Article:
We then took off for San Pedro, a popular tourist destination in the Atacama.
The drive took a little more than an hour. We spotted our first alpacas grazing the high desert shrubbery on the windy drive through the mountainous desert.
On our way in to town, we passed a sign pointing tourists toward Valle de la Luna, a site we would later visit.
The paved road gradually turned to dirt, which was the most official welcome sign to San Pedro. And as if the Chilean streets weren’t cramped enough by American standards, the dusty streets of San Pedro were equally cramped and more challenging still with pock marked pot holes filling the road.
We used the directions given to us by the hotel manager to navigate the windy streets eventually leading us down a road that seemingly led nowhere. We stumbled on our hotel and rang the doorbell and were greeted by a man who could pass as a Chilean rancher.
As night fell, he welcomed us to what would be our home. And it was a home. A couch and a few chairs with large, comfortable ottomans framed the ground-level living space that was overlooked by the fully functioning kitchen. The living space opened up to an outdoor patio that flanked the pool, which was shared between the mirroring house.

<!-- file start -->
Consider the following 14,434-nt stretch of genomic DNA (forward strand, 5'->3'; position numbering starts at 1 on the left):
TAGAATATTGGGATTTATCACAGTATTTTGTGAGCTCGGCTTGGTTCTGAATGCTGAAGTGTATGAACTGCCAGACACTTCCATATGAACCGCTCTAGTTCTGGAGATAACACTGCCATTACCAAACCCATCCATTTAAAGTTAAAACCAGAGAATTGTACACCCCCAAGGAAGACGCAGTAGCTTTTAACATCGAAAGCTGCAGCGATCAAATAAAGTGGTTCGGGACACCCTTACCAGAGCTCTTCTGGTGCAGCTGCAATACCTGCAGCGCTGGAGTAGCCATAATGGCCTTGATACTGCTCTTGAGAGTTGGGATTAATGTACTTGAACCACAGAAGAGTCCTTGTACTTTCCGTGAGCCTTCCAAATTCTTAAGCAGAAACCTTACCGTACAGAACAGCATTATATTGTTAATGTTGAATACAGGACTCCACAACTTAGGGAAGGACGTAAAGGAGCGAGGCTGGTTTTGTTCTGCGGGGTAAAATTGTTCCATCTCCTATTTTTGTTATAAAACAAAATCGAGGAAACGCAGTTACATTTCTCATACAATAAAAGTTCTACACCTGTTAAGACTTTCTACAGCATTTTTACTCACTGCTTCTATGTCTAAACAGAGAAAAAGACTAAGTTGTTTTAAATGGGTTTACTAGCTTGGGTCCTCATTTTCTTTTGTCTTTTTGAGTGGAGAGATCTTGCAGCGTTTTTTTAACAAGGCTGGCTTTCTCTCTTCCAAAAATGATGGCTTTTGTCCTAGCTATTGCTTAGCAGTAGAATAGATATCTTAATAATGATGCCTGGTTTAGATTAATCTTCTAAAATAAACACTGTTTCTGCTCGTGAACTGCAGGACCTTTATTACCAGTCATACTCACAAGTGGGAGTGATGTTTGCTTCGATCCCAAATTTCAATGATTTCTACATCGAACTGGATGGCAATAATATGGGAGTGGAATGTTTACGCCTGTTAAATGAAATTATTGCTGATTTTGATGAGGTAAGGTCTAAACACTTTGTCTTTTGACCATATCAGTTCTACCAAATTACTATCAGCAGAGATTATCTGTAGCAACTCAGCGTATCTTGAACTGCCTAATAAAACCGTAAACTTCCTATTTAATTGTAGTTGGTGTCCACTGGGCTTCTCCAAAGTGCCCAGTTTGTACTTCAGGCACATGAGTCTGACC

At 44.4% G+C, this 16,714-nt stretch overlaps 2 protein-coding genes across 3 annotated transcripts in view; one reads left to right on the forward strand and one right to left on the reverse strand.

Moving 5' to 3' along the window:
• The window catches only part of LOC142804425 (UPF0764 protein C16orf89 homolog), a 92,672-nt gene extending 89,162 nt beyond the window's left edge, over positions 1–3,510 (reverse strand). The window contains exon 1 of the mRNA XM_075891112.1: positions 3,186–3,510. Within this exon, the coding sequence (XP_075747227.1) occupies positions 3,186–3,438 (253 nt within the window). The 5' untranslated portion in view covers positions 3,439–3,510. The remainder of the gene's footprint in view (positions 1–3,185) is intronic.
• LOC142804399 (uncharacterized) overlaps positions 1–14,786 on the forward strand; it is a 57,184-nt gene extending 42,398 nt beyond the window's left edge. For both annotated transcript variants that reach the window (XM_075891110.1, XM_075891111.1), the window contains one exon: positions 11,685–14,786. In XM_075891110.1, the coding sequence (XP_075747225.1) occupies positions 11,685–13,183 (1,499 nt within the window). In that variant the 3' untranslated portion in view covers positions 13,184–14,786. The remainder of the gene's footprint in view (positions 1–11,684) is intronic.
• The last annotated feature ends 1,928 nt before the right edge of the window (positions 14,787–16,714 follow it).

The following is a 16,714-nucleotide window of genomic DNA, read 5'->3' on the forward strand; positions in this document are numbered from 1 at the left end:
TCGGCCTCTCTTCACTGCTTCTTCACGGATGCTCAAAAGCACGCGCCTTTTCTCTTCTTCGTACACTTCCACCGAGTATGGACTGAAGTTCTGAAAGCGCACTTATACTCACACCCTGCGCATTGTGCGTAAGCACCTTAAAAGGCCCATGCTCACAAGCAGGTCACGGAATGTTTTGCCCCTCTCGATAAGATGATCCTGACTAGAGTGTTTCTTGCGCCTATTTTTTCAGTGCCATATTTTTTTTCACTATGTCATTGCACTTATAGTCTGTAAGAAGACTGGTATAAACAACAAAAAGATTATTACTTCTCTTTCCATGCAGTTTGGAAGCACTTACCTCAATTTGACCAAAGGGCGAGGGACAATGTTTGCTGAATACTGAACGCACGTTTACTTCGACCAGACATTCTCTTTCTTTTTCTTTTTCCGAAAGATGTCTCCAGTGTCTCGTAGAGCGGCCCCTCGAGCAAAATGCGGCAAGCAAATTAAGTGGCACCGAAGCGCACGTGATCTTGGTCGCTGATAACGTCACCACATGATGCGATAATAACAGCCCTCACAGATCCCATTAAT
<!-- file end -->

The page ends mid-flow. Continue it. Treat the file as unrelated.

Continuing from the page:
Above all of this was a rooftop patio.
We got situated and then made our way to the car on the stone walkway, greeted on our left by an aqueduct, which was presumably used to water the small plot of corn and the surrounding garden on the right side of the walkway.
We drove into town and found a place that served llama, which Miguel, my mom and myself all tried.
It was surprisingly good and tasted a lot like the beef stew my mom makes at home. We were joined at dinner by the restaurants dog, which I fed further, earning his favor.
That night, Andrew mused about his waning hemorrhoid before we all attempted to fall asleep before our 4:30 AM wake-up call the next day.
4:30 a.m. came sooner than any of us wanted, but to catch the famed El Tatio geysers, the early start was necessary. The night before, the ranch hand gave us the proper guidance on how to arrive at the geysers and even packed us breakfast to take in the car.
San Pedro is situated around 7,900 feet above sea level, but we had to climb another 6,100 feet to reach the world's highest geysers. Naively, we all assumed that we would catch up on lost sleep on the two-hour trek to the top while my dad sacrificed his sleep and drove to the top. My dad did sacrifice his sleep, but we were wrong about ours.